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Hilltown Archives The Altamont Enterprise, May 5, 2011
Two seats open on BKW board: Two on ballot, two launch write-in campaign
By Zach Simeone
BERNE With four candidates gunning for two openings on the Berne-Knox-Westerlo School Board this year, the current board president is looking to hold her seat for another term, as she is challenged by one candidate on the ballot, and two write-ins.
Maureen Sikule, a state worker, has been on the board since 2005, and wants to keep the school board’s membership consistent in these tough economic times. She and Vasilios Lefkaditis, a member of BKW’s budget advisory committee and a newcomer to district politics, were running unopposed until David Lendrum and Gerald Larghe launched write-in campaigns. Larghe had attempted to get on the ballot for the second year in a row, but was unable to do so because a number of the people who signed his petition didn’t include their addresses.
Residents can meet the candidates on Tuesday, May 10, at 6:30 p.m. in the Elementary School library.
This week, the four candidates told The Enterprise about their backgrounds, and answered questions on three issues:
Allegiance: While school board members serve a number of constituencies, they may find themselves in situations where they have to take a side especially in these tough economic times, and with districts’ budgeting in response to the changes in state aid. Candidates were asked, if faced with a choice, whether their allegiance lies primarily with the students, teachers, taxpayers, parents, or the superintendent;
Contracts: Employee salaries and benefits make up more than 70 percent of the district budget. The BKW Teachers’ Association has been working under its old contract, which expired in June of 2009, and the school board and teachers’ union recently reached an impasse in negotiations. BKW teachers work on a 30-step system of raises, with teachers climbing one step each year. On the first step, a teacher earns $38,350; on the 30th step, a teacher earns $86,874. Teachers typically negotiate raises in addition to the step increases. Additionally, benefits include: payments into the State Employee Retirement System; payments into the New York State Teachers’ Retirement System; workers’ compensation; unemployment insurance; and medical insurance.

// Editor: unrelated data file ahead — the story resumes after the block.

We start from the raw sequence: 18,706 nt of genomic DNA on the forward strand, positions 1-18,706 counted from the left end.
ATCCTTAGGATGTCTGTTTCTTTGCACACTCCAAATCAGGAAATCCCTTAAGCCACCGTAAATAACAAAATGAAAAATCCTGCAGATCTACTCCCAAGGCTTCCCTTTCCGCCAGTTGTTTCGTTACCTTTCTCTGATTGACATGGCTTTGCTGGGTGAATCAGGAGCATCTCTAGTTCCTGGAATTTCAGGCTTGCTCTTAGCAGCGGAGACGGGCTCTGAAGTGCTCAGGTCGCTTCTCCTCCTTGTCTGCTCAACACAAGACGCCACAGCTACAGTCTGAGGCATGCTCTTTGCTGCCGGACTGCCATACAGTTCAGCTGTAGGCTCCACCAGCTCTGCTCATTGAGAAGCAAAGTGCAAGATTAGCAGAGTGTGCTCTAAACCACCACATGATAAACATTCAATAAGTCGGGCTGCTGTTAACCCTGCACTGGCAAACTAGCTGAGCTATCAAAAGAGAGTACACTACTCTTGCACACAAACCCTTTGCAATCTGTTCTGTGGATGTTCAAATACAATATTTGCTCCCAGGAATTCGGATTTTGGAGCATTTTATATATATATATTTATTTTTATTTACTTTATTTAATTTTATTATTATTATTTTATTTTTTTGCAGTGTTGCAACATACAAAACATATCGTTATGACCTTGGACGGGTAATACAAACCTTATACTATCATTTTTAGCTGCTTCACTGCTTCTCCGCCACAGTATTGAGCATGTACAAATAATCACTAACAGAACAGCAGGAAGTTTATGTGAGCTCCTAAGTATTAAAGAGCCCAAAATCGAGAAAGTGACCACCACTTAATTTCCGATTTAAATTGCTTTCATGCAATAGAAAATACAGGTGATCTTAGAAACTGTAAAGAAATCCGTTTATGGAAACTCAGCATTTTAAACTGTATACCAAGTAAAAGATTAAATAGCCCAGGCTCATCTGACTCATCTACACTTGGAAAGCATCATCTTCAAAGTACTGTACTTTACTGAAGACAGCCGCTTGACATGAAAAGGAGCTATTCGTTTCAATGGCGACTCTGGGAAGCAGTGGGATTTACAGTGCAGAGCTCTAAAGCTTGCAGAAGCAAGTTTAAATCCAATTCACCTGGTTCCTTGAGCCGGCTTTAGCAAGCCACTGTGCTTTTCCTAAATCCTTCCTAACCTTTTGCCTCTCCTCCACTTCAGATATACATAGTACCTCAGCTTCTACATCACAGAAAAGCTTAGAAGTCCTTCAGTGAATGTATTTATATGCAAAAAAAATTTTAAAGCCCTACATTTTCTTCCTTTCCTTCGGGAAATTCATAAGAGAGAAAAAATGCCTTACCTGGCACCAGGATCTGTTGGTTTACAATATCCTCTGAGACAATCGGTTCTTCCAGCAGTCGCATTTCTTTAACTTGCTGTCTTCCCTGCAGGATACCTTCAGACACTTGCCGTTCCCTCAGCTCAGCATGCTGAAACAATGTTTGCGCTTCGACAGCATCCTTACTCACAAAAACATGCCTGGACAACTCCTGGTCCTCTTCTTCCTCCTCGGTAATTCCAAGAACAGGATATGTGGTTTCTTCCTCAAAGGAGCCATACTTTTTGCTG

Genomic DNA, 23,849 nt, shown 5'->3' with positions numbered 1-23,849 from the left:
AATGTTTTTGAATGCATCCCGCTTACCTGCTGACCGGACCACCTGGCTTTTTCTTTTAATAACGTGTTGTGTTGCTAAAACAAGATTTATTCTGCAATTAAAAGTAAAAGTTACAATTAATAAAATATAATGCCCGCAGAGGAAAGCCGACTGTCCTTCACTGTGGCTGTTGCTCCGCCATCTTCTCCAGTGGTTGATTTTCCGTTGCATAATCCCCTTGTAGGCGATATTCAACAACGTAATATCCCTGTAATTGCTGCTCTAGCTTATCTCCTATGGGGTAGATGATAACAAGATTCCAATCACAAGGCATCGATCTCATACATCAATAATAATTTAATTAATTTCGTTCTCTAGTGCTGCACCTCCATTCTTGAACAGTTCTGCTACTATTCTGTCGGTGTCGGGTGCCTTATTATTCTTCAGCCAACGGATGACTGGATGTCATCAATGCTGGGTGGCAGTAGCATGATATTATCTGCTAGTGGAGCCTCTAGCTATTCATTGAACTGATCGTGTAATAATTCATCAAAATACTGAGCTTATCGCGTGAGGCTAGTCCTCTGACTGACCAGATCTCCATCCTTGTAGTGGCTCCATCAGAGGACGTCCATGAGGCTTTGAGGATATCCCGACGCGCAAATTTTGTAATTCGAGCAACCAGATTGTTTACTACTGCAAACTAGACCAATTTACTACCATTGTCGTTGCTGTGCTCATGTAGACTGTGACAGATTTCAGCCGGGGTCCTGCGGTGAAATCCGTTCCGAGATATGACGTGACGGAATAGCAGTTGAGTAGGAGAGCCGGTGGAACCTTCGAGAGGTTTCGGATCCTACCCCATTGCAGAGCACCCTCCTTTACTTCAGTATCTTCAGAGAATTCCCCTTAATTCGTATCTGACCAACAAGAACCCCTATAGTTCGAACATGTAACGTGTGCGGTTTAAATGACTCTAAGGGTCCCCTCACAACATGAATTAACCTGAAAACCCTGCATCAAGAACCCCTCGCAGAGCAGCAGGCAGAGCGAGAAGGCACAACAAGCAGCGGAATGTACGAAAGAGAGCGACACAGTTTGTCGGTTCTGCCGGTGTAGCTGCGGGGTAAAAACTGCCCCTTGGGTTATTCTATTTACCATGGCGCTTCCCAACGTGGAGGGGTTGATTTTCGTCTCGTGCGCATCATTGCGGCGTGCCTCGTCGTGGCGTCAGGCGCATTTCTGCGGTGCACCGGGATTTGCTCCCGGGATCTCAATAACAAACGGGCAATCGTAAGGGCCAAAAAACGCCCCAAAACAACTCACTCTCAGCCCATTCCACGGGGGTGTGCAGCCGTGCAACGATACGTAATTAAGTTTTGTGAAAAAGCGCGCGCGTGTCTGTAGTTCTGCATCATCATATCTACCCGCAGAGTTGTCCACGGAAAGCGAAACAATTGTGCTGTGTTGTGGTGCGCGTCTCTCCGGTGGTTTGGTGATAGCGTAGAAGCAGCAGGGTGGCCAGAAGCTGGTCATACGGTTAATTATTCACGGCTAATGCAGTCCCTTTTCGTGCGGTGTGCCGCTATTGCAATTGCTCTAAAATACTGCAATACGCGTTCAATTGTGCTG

Candidates were asked if district employees should give up their annual pay increases to help close the budget gap, or put the recovered funds towards restoring eliminated jobs and programs. They were also asked whether or not they agreed with proposed reform of the Triborough Amendment to the Taylor Law, which would allow district’s to freeze salaries after the expiration of teachers’ contracts;
Budget: Creating a budget for the 2011-12 school year has been a challenging process for the district, as it was last year. Parents have spoken out against program cuts that they feel will leave their children unprepared for life after school, while other residents fear an unaffordable increase in the tax levy, which is 3.5 percent in the proposed $21 million budget for 2011-12. If the district votes down the adopted budget on May 17, the school board has the following choices: It can put the same budget up for a second vote; it can put a revised budget up for vote; or it can adopt a contingency budget, with a state-set spending cap, as it did after last year’s budget was voted down. If the budget is defeated at the polls twice, the board, by law, must adopt a contingency plan.
Candidates were asked if they support the district’s current budget proposal and why, and what the school board’s next course of action should be if the budget is voted down.